Policy red tape ‘hinders’ Scots local partnerships
Regeneration & Renewal
Regeneration partnerships intended to improve public services in Scotland are being hampered by a large number of policy initiatives and fragmented funding arrangements, a report says.
The report, published last week by public spending watchdog Audit Scotland, says red tape makes it hard for Community Planning Partnerships (CPPs) to meet local needs.
CPPs are Scotland’s equivalent of England’s local strategic partnerships and bring together a range of public, private and voluntary sector partners. The partnerships are responsible for producing regeneration outcome agreements, which inform how Scotland’s flagship Community Regeneration Fund – worth £318 million between 2005 and 2008 – is spent in their area.
The report says that CPPs operate in a ‘complex policy and organisational environment’. It says that some have demonstrated ‘real commitment and willingness’ to work around the problems, but adds that in other cases the difficulties have impeded progress.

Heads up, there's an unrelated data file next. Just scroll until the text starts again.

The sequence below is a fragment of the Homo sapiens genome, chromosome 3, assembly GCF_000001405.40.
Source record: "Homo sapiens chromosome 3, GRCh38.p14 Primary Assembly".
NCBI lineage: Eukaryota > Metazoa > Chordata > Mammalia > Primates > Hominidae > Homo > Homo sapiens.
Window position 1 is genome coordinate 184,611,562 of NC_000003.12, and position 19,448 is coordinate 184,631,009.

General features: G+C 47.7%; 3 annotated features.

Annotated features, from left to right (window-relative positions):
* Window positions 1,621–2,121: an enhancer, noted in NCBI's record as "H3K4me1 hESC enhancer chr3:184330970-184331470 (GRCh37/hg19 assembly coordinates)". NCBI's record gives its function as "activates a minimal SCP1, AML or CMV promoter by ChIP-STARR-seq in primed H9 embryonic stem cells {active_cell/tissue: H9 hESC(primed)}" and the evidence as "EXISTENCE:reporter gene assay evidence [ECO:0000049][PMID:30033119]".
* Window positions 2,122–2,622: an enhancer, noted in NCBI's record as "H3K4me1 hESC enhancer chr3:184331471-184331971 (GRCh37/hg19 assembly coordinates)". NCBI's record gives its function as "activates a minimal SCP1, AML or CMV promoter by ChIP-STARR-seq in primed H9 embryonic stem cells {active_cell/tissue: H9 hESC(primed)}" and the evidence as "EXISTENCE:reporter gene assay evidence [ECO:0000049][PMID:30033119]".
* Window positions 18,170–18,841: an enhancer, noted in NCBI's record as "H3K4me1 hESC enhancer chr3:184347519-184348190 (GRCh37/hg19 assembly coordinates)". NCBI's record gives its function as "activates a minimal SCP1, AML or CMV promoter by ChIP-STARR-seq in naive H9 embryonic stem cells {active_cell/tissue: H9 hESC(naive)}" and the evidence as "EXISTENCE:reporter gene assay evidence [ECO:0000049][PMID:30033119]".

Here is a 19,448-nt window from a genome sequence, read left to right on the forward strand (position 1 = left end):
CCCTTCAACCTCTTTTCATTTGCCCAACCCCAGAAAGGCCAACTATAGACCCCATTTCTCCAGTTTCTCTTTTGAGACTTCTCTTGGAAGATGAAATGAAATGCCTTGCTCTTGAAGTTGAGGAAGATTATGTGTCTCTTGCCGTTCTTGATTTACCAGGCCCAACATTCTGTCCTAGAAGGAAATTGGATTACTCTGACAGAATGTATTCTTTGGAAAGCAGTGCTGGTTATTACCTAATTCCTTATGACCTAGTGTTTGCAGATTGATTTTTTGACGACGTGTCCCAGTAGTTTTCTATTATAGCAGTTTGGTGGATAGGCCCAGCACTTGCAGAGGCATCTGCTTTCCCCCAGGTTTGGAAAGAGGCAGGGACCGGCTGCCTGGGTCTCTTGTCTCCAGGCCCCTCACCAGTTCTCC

Accounts Commission for Scotland chair Alastair MacNish said: ‘The complexities of the current system make it difficult for partnerships to achieve their aims. The Scottish Executive needs to help them overcome problems they face, such as by agreeing a limited number of policy priorities and reviewing the number of funding streams and partnerships required.’
A spokesman for Communities Scotland, the Scottish Executive’s housing and regeneration agency, said: ‘We welcome the call to rationalise funding streams. We are already some way down this line with the merger of three separate funding streams into the Community Regeneration Fund.’